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    The sigh of relief – B’chukkotai

    Regular synagogue-goers tend to breathe a sigh of relief when the Torah readings come to B’chukkotai.

    Weeks and weeks have been occupied by the Book of Vayyikra; Temple rituals, priests and sacrifices have been our weekly agenda.

    This Shabbat, however, Vayyikra comes to an end, and the “interesting” parts of the Torah resume next week.

    However, the Torah itself does not seem to share this approach.

    It states in this week’s portion, “These are the statutes, the ordinances and the laws which HaShem ordained between Him and the Children of Israel on Mount Sinai by the hand of Moses” (Lev. 26:46).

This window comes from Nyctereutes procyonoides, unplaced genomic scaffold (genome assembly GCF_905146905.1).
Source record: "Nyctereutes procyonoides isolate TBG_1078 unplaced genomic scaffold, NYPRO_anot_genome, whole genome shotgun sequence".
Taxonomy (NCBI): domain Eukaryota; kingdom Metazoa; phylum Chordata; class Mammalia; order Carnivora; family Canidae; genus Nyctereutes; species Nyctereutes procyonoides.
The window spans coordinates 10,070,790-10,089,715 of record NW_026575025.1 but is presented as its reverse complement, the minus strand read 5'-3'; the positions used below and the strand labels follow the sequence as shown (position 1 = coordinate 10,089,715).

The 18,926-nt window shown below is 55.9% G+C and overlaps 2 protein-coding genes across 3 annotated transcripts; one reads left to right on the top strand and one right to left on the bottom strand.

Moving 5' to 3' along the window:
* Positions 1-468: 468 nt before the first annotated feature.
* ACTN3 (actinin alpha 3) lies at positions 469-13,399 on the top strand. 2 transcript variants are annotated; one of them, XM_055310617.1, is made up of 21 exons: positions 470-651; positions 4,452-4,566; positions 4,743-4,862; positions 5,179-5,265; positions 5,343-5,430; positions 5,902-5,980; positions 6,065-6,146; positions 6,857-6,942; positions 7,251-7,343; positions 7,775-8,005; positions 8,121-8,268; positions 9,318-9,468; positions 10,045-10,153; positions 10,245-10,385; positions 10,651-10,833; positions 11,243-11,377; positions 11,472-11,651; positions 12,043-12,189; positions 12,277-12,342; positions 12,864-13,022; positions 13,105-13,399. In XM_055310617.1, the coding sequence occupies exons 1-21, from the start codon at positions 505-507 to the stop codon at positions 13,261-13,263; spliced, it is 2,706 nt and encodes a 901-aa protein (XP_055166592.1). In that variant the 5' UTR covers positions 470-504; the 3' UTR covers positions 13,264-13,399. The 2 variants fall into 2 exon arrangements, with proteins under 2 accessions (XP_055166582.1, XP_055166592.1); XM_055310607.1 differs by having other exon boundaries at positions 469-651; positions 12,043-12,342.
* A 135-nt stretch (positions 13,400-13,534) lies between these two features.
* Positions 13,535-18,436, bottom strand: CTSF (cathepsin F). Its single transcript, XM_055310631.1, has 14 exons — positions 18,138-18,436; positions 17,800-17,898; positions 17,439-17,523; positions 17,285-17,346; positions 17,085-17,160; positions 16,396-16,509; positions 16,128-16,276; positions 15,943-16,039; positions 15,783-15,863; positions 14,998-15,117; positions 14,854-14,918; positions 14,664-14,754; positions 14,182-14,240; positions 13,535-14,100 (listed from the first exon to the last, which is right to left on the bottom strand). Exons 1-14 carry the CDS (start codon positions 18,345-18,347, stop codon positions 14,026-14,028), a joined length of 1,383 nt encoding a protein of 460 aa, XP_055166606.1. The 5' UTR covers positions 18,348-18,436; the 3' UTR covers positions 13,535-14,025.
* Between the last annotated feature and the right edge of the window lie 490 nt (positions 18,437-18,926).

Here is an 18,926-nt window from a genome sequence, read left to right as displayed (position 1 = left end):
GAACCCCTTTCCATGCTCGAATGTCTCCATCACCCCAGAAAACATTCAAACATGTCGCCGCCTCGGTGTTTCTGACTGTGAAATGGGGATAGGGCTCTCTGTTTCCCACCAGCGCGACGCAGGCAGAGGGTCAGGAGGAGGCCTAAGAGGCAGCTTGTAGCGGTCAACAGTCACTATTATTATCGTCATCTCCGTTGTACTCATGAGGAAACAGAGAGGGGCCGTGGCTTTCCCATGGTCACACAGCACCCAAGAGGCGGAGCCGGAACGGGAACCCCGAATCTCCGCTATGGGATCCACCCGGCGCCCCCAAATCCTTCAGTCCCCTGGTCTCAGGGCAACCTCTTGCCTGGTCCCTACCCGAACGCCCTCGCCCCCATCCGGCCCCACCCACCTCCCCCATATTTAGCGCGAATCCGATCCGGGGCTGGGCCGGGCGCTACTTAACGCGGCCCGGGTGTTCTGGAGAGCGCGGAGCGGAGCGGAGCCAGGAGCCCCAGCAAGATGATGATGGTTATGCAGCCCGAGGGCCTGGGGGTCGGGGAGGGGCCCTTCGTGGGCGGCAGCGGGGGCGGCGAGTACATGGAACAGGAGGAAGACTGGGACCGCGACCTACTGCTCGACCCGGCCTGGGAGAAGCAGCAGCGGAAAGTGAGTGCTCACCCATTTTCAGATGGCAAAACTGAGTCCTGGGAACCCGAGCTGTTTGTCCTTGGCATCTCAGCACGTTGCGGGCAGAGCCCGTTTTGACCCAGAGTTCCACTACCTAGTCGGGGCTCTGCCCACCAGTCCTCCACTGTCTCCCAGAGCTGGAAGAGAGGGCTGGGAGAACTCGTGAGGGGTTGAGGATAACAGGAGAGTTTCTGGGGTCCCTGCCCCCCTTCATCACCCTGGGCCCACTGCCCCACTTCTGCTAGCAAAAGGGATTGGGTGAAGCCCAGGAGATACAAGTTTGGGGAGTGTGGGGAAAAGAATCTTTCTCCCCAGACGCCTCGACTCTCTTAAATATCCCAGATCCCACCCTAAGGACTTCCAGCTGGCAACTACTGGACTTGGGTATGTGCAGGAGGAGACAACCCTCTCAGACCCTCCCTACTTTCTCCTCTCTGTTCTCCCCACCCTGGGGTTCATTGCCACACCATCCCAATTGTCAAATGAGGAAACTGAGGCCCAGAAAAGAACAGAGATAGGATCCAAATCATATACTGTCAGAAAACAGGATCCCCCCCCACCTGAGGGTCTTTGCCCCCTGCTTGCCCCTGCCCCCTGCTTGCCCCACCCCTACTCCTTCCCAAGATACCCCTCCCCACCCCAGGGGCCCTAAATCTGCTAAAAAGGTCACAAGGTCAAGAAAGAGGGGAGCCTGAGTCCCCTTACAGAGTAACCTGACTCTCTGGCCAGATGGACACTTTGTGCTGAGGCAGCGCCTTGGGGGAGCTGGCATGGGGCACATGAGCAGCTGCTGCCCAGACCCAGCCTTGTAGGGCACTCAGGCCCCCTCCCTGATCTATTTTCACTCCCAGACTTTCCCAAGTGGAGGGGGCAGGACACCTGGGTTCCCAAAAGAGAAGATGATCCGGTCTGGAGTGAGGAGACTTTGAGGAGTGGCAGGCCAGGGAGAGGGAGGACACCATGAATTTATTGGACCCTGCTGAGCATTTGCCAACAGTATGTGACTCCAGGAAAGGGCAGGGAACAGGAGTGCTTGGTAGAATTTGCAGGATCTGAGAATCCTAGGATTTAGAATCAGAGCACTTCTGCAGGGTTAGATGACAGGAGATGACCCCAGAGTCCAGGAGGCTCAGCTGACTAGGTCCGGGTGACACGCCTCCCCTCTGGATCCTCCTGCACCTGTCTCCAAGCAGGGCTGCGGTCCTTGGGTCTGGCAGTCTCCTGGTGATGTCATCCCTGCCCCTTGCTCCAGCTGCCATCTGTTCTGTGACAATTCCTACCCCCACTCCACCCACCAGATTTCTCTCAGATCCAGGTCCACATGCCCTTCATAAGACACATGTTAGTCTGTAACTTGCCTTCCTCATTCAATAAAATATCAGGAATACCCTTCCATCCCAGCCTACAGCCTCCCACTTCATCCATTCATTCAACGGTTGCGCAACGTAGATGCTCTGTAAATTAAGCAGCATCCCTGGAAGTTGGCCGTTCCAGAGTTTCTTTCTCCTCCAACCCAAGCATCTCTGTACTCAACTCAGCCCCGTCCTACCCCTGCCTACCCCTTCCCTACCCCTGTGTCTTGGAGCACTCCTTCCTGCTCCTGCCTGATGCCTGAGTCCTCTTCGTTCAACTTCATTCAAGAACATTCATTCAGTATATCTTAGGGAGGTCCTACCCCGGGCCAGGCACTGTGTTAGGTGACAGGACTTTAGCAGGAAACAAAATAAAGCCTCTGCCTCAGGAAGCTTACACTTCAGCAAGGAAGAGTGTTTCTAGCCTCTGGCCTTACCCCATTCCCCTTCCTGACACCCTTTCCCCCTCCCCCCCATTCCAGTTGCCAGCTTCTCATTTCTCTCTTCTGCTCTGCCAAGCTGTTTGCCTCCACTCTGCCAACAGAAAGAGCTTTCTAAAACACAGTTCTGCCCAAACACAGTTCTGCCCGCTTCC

Nothing is said about the Book being replete with boring material. Instead it assures us that the sacrificial laws and the other allegedly boring stuff derive from Sinai and must be treated with respect.

    Possibly one explanation is that the sacrificial system has an underlying symbolism which dare not be minimised.

    A philosophy which remains in the realms of theory has little chance of building and changing people’s lives. A set of principles that does not translate into detailed actions has neither excitement nor inspiration.

    A cause that does not evoke a spirit of sacrifice can never draw people to its service.

    Belief in God requires day-to-day commitment.

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